The multinational crowd that assembled Saturday morning included contingents from Common Ground, International Concerned Family and Friends of Mumia Abu-Jamal, Code Pink, the Peoples Organization for Progress, Iraq Veterans Against the War, the Green Party of the U.S., BAYAN USA, and many more. Speakers and participants all drew clear links between the war in Iraq and the war at home.

    Estimates of turnout ranged from 10,000 to 15,000. The march took a route that wound through the DC streets targeting FEMA, ICE, the Department of Social Services and the Department of Education.

    At the end of the march hundreds of youth organized an action that blocked traffic on major streets in front of the Capitol including sit-ins of Pennsylvania and Constitution Ave for 5 to 6 hours.

    Hundreds of young activists signed up to join Troops Out Now. A simple flyer asked:

    “If you believe that the antiwar movement, should also fight racism here in the U.S.

    If you believe that endless war is not merely evil or wrong, but central to U.S. Imperialism’s drive to re-colonize the middle east and much of the rest of the world… and it must be stopped!

    If you believe that supporting the struggle of immigrant workers in the fight against raids and deportations is something that the antiwar movement should be involved in.

    If you believe that supporting the struggle of poor and working people is key to our movement…..than join us.”

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  2. Posted on Fri, Oct. 12, 2007 11:54 PM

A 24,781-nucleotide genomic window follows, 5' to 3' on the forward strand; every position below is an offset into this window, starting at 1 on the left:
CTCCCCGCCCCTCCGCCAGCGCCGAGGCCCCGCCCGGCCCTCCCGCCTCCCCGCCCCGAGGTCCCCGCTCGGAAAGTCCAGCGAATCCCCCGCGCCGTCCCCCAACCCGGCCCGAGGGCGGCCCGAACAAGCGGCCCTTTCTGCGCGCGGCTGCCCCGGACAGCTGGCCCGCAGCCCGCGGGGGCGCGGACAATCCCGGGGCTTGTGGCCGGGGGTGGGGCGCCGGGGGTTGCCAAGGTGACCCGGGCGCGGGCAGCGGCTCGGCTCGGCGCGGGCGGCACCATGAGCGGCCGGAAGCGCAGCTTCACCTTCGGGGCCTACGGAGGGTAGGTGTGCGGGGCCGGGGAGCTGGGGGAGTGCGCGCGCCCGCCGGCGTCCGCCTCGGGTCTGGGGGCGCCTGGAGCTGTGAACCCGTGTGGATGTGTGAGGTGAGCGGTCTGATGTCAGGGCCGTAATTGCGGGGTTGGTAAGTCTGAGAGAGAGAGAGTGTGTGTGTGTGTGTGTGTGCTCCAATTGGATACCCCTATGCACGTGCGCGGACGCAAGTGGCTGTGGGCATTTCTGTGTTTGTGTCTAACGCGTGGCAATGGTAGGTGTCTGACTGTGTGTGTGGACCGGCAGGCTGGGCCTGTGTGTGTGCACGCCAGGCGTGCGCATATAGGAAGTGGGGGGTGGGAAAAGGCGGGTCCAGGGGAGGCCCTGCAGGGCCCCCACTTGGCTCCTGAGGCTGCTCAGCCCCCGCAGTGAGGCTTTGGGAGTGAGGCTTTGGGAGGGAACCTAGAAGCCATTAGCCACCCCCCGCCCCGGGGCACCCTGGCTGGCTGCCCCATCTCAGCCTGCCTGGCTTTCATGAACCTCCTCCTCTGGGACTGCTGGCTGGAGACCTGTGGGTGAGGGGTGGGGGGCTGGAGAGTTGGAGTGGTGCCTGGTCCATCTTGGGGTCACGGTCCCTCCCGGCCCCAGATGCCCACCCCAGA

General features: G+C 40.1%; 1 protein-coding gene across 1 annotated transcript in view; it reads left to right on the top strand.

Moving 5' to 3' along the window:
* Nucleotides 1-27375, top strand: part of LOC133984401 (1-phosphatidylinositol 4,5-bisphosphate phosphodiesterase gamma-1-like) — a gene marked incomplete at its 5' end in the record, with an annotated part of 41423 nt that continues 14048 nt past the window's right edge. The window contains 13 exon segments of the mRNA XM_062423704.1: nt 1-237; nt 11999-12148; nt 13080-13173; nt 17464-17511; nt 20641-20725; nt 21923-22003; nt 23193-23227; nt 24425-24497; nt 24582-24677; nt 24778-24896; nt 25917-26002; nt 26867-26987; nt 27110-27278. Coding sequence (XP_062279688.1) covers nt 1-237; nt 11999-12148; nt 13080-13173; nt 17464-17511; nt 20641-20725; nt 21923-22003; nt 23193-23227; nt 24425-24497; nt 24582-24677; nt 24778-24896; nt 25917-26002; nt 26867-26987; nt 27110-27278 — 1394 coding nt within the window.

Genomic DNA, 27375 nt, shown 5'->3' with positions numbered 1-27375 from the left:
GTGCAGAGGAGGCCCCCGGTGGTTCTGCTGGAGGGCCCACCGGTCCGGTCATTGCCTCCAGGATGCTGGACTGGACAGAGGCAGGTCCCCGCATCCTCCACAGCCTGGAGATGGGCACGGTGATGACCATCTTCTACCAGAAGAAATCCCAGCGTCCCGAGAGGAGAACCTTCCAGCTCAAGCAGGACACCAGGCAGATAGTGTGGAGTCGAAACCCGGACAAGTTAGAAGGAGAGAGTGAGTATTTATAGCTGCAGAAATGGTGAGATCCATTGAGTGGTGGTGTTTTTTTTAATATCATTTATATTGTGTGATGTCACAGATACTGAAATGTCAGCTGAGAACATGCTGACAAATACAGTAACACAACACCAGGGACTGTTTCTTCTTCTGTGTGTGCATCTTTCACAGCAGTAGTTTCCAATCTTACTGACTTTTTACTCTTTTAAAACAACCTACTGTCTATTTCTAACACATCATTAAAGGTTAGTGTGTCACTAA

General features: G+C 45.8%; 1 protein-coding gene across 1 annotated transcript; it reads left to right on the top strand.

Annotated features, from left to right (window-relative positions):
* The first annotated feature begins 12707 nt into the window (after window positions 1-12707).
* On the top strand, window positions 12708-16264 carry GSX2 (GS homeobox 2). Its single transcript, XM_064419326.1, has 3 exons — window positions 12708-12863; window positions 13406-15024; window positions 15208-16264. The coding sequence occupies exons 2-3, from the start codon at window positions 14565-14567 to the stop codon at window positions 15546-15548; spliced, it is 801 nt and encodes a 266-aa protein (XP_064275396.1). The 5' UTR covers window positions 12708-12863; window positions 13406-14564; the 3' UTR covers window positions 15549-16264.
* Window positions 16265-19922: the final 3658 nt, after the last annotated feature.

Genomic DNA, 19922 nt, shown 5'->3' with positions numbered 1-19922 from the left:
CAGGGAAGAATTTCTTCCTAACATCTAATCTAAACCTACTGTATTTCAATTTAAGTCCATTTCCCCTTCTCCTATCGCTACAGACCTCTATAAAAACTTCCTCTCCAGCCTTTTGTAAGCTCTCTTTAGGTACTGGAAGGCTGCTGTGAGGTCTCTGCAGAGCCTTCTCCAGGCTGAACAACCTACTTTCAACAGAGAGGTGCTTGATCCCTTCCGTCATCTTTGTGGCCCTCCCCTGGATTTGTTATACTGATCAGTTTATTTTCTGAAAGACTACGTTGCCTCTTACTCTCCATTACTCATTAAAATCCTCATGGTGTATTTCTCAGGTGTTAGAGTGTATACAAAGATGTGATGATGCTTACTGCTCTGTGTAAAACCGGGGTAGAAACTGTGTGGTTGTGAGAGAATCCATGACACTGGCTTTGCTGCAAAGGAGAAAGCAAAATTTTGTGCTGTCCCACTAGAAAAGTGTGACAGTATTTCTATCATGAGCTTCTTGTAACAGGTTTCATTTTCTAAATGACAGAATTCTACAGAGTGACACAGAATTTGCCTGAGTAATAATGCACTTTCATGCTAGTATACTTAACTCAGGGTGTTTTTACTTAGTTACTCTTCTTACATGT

Retired general criticizes war in Iraq
    By STEVEN KOMAROW
    Associated Press Writer

    Lt. Gen. Ricardo Sanchez, the U.S. military commander in Iraq is shown in this 2003 file photo in Baghdad. Sanchez said the U.S. mission in Iraq is a “nightmare with no end in sight” because of political misjudgments after the fall of Saddam Hussein.
    Dusan Vranic, FILE

    Lt. Gen. Ricardo Sanchez, the U.S. military commander in Iraq is shown in this 2003 file photo in Baghdad. Sanchez said the U.S. mission in Iraq is a “nightmare with no end in sight” because of political misjudgments after the fall of Saddam Hussein.

    The U.S. mission in Iraq is a “nightmare with no end in sight” because of political misjudgments after the fall of Saddam Hussein that continue today, a former chief of U.S.-led forces said Friday.

    Retired Lt. Gen. Ricardo Sanchez, who commanded coalition troops for a year beginning June 2003, cast a wide net of blame for both political and military shortcomings in Iraq that helped open the way for the insurgency – such as disbanding the Saddam-era military and failing to cement ties with tribal leaders and quickly establish civilian government after Saddam was toppled.

    He called current strategies – including the deployment of 30,000 additional forces earlier this year – a “desperate attempt” to make up for years of misguided policies in Iraq.